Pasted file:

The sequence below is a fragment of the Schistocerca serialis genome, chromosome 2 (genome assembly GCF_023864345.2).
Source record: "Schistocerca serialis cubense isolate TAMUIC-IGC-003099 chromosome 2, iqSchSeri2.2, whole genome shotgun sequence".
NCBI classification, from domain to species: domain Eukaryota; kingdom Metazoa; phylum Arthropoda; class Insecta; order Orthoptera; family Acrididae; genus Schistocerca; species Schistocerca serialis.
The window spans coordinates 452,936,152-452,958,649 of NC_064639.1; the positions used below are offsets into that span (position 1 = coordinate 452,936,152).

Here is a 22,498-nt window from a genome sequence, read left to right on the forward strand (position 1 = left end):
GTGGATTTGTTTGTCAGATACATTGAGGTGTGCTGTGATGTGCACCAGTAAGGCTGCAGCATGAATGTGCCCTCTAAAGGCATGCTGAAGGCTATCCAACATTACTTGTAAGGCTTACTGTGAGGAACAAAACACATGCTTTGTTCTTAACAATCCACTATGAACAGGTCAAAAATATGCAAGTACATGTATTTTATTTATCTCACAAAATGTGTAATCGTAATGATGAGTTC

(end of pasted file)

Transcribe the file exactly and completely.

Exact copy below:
The sequence below is a fragment of the Schistocerca serialis genome, chromosome 2 (genome assembly GCF_023864345.2).
Source record: "Schistocerca serialis cubense isolate TAMUIC-IGC-003099 chromosome 2, iqSchSeri2.2, whole genome shotgun sequence".
NCBI classification, from domain to species: domain Eukaryota; kingdom Metazoa; phylum Arthropoda; class Insecta; order Orthoptera; family Acrididae; genus Schistocerca; species Schistocerca serialis.
The window spans coordinates 452,936,152-452,958,649 of NC_064639.1; the positions used below are offsets into that span (position 1 = coordinate 452,936,152).

Here is a 22,498-nt window from a genome sequence, read left to right on the forward strand (position 1 = left end):
GTGGATTTGTTTGTCAGATACATTGAGGTGTGCTGTGATGTGCACCAGTAAGGCTGCAGCATGAATGTGCCCTCTAAAGGCATGCTGAAGGCTATCCAACATTACTTGTAAGGCTTACTGTGAGGAACAAAACACATGCTTTGTTCTTAACAATCCACTATGAACAGGTCAAAAATATGCAAGTACATGTATTTTATTTATCTCACAAAATGTGTAATCGTAATGATGAGTTC